Make Way for Musselfest
— Created March 4, 2020 by Kathy Reed
By Kacie Jo Voeller Whidbey Weekly
Ready the spoons and prepare to taste test across the town of Coupeville this weekend during the annual Musselfest event and chowder competition featuring 16 local restaurants.
Festivities get underway at 10 a.m. Saturday and Sunday, with tastings starting at 11 a.m. For over three decades, the Penn Cove Mussel Festival has been made possible by the Coupeville Historic Waterfront Association, Penn Cove Shellfish and local businesses and organizations.
The event celebrates Penn Cove’s famous mussels and highlights include a chowder-tasting competition, a beer garden with music, mussel farm boat tours, chef demonstrations and more. Both days will feature a tasting, with tickets available online for Sunday’s tasting only. Each ticket allows for tasting at four given restaurants and costs $10. Tickets are available at the Coupeville Rec Hall beginning at 10 a.m. Saturday.
Christian Chambers, event planner for Musselfest, said the event will draw participants from both on and off the island. He said he feels the popularity of Musselfest has a lot to do with the small town charm Coupeville has to offer and the involvement of so many local people.
“Our locals are very supportive and we see a lot attend during Musselfest and I know people who are coming from outside like to see that — if the locals are involved, there must be something good going on,” he said.
Chambers, who works with the Coupeville Historic Waterfront Association, said one of the lesser known but fascinating aspects of the event is the boat tour of the Penn Cove Shellfish mussel farms, available for $15.
“You get to go out on a tour boat, go out to the mussel rafts, they pull up a line of mussels, you can see how they are grown,” he said. “They have great tour guides who tell you all about mussel history and how they are grown and farmed and it is a really great experience. I feel like it is an underrated aspect of the festival that people are not always aware of. They know about the chowder tasting but the boat tour is always amazing.”
Chambers said the mussel competition will feature restaurants ranging from chowder-making veterans to those who have never competed before.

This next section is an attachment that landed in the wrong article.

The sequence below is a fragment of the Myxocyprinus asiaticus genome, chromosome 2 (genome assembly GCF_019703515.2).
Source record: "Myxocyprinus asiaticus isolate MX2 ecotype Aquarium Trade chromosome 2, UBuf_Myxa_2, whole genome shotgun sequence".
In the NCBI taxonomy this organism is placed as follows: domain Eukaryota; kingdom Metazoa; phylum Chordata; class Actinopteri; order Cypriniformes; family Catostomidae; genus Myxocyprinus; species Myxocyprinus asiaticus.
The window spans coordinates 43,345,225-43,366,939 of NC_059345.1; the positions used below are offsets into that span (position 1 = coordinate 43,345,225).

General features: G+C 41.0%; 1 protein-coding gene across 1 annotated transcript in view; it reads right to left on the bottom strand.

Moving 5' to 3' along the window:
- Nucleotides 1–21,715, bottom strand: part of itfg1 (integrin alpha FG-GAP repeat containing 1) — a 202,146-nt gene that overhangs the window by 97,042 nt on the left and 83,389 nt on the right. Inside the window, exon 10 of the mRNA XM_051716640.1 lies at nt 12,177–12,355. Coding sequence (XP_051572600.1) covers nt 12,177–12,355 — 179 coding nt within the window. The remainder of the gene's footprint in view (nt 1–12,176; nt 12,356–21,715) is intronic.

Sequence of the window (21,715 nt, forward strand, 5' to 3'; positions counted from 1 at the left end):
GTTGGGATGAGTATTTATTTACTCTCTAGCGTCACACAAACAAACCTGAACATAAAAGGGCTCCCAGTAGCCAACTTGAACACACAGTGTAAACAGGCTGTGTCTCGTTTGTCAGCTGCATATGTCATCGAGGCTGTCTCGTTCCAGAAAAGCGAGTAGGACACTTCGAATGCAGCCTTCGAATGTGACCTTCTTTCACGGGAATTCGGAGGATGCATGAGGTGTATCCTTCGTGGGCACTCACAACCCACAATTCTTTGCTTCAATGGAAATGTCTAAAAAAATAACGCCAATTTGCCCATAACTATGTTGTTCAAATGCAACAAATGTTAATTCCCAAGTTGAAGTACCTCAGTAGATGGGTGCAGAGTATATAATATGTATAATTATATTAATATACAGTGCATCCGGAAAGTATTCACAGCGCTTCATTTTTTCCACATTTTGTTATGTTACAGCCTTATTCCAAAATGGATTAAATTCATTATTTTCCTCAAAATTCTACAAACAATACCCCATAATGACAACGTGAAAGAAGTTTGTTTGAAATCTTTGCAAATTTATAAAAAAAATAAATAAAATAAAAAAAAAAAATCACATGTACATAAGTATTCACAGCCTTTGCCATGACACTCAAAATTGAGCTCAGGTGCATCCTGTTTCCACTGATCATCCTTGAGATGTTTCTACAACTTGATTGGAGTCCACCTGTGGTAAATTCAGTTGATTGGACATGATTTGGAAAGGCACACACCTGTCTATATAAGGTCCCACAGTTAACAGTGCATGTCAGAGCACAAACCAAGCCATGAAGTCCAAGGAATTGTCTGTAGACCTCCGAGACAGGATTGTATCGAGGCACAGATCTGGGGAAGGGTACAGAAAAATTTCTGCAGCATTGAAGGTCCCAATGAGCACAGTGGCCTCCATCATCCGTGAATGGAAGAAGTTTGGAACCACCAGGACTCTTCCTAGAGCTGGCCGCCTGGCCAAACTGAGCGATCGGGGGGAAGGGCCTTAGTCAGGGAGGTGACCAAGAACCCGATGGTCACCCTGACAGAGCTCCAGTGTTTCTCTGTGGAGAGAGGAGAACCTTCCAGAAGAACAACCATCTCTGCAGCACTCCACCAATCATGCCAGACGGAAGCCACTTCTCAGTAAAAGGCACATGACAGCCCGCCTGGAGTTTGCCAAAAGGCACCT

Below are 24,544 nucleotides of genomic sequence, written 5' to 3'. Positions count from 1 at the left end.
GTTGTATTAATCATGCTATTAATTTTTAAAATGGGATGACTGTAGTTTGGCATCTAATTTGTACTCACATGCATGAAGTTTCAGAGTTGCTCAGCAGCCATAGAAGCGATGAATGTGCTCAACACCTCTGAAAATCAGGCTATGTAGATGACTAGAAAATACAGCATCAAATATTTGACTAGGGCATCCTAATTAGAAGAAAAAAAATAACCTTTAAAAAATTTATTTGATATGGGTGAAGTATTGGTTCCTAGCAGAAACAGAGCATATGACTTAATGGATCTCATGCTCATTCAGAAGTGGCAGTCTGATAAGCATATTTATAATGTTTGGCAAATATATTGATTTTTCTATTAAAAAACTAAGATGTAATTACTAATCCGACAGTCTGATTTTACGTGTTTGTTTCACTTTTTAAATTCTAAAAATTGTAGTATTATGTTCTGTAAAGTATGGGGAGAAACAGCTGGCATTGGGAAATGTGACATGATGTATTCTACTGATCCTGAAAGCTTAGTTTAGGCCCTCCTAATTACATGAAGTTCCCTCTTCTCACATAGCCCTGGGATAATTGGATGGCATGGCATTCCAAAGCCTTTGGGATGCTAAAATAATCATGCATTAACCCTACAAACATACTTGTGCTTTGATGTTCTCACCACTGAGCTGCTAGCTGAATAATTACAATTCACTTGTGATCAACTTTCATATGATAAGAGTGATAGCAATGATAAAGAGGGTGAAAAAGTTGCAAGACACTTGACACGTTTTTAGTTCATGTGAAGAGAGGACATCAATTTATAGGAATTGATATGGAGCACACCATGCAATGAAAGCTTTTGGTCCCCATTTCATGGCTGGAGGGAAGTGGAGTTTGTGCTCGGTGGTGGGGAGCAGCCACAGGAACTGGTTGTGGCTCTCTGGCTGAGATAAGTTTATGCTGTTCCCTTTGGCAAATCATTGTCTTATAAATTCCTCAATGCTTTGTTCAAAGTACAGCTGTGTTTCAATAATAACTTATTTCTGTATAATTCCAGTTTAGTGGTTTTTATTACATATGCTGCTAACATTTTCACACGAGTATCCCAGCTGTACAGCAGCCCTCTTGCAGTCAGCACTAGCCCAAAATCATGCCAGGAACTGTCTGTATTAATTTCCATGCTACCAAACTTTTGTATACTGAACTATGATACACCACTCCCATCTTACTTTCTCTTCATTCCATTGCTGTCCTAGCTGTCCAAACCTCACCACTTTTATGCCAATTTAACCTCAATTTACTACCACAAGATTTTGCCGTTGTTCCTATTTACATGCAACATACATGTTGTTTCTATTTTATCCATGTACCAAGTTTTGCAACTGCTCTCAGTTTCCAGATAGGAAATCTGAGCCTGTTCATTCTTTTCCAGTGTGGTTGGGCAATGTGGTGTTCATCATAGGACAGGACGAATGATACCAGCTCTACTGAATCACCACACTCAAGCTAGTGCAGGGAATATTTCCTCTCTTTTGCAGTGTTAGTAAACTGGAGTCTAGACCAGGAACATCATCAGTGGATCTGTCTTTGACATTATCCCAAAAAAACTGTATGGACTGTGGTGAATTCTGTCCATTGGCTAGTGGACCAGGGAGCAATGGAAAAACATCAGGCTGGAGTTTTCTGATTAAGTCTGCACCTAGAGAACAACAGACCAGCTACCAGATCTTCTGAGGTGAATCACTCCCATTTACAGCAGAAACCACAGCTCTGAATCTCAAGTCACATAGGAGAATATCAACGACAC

“We do have a few new restaurants this year and we have our regulars who are the ones who have been doing it for years,” he said.
One of the new restaurants this year will include the Little Red Hen Bakery, which focuses on providing freshly baked bread and goods served with excellent customer service. Latda Khongsavanh, manager of Little Red Hen Bakery, said the bakery’s team expects to see a large crowd over the course of the weekend, and looks forward to seeing locals and tourists alike spending time in the community.
“I think it is where the whole entire city, the whole town gets together and they celebrate the town,” she said. “(That) is what I feel Musselfest is and it also brings in a lot of tourists, but it is a coming-together for the community.”
Khongsavanh said she feels one of the biggest draws of the event is the famed Penn Cove mussels.
“I would say the mussels themselves, they stand out alone, because they are famous and that is what everyone is here for and a good time,” she said.
Khongsavanh said she felt the key to a winning chowder would be something that stands out and employs the best fresh components.
“I guess that is going to be something that is unique and something that someone has not tried before, with lots of fresh ingredients and flavor,” she said.
Amanda Maksinchuk, manager of The Tyee Restaurant, a seasoned Musselfest competitor, said the process to prepare for Musselfest begins with planning long before the event rolls around.
“We will be getting ready for it this whole week, starting with shucking the mussels, getting that ready,” she said. “And you start planning for it months in advance with your staffing and all of that, but all this week will be basically dedicated to making a lot of mussel chowder.”
Maksinchuk, who has worked with the restaurant for nine years, said festival attendees from islanders to tourists enjoy all the event has to offer.
“They have such a good time and they are always in a good mood and dancing and I think it is just so much fun,” she said.
Maksinchuk said the event is all about highlighting what Coupeville and Penn Cove have to offer.
“It is our mussels, they come right from our cove and I think that makes it unique right there,” she said. “It is about our community.”
For more information, visit www.thepenncovemusselfestival.